Anyone researching BE Semiconductor Industries N.V. (AMS:BESI) might want to consider the historical volatility of the share price. Modern finance theory considers volatility to be a measure of risk, and there are two main types of price volatility. The first type is company specific volatility. Investors use diversification across uncorrelated stocks to reduce this kind of price volatility across the portfolio. The other type, which cannot be diversified away, is the volatility of the entire market. Every stock in the market is exposed to this volatility, which is linked to the fact that stocks prices are correlated in an efficient market.
Some stocks are more sensitive to general market forces than others. Beta is a widely used metric to measure a stock’s exposure to market risk (volatility). Before we go on, it’s worth noting that Warren Buffett pointed out in his 2014 letter to shareholders that ‘volatility is far from synonymous with risk.’ Having said that, beta can still be rather useful. The first thing to understand about beta is that the beta of the overall market is one. A stock with a beta below one is either less volatile than the market, or more volatile but not corellated with the overall market. In comparison a stock with a beta of over one tends to be move in a similar direction to the market in the long term, but with greater changes in price.
What BESI’s beta value tells investors
Zooming in on BE Semiconductor Industries, we see it has a five year beta of 1.48. This is above 1, so historically its share price has been influenced by the broader volatility of the stock market. Based on this history, investors should be aware that BE Semiconductor Industries are likely to rise strongly in times of greed, but sell off in times of fear. Many would argue that beta is useful in position sizing, but fundamental metrics such as revenue and earnings are more important overall. You can see BE Semiconductor Industries’s revenue and earnings in the image below.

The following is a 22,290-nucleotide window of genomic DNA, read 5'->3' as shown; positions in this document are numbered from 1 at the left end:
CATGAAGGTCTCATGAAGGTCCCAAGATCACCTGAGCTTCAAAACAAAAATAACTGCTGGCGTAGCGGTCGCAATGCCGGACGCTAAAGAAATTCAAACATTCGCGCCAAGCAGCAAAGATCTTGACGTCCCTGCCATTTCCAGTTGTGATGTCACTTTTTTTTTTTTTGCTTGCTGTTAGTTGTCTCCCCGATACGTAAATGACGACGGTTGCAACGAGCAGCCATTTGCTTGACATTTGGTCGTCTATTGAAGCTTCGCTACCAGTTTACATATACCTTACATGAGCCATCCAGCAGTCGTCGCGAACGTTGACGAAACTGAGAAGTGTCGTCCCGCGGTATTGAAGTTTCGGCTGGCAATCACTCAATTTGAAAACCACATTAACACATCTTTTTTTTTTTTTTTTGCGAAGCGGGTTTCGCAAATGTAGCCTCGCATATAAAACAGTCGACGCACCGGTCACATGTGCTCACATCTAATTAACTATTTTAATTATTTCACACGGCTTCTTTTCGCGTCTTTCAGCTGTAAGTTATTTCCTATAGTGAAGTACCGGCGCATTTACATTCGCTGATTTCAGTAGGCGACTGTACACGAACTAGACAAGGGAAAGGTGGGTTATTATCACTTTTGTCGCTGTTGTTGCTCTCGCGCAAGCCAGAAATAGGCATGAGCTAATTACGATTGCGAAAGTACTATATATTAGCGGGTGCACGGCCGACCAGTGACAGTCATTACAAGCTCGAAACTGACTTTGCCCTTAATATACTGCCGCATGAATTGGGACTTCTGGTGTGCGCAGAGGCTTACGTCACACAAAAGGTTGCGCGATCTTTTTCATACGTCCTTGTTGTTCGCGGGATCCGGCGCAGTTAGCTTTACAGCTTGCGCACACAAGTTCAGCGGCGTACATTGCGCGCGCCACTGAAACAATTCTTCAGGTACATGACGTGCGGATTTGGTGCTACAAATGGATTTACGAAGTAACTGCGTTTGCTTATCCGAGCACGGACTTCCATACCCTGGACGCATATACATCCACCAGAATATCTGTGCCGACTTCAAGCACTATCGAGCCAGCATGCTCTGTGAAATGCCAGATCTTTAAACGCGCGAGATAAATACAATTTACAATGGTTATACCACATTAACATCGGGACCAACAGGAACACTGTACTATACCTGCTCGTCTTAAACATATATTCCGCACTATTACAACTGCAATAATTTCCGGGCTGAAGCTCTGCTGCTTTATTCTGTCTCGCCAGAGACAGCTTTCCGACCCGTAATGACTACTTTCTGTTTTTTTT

Could BESI’s size cause it to be more volatile?
BE Semiconductor Industries is a reasonably big company, with a market capitalisation of €2.1b. Most companies this size are actively traded with decent volumes of shares changing hands each day. It has a relatively high beta, suggesting it may be somehow leveraged to macroeconomic conditions. For example, it might be a high growth stock with lots of investors trading the shares. It’s notable when large companies to have high beta values, because it usually takes substantial capital flows to move their share prices.
What this means for you:
Since BE Semiconductor Industries tends to moves up when the market is going up, and down when it’s going down, potential investors may wish to reflect on the overall market, when considering the stock. In order to fully understand whether BESI is a good investment for you, we also need to consider important company-specific fundamentals such as BE Semiconductor Industries’s financial health and performance track record. I urge you to continue your research by taking a look at the following:
- Future Outlook: What are well-informed industry analysts predicting for BESI’s future growth? Take a look at our free research report of analyst consensus for BESI’s outlook.
- Past Track Record: Has BESI been consistently performing well irrespective of the ups and downs in the market? Go into more detail in the past performance analysis and take a look at the free visual representations of BESI’s historicals for more clarity.
- Other Interesting Stocks: It’s worth checking to see how BESI measures up against other companies on valuation. You could start with this free list of prospective options.
We aim to bring you long-term focused research analysis driven by fundamental data. Note that our analysis may not factor in the latest price-sensitive company announcements or qualitative material.
If you spot an error that warrants correction, please contact the editor at firstname.lastname@example.org. This article by Simply Wall St is general in nature. It does not constitute a recommendation to buy or sell any stock, and does not take account of your objectives, or your financial situation. Simply Wall St has no position in the stocks mentioned. Thank you for reading.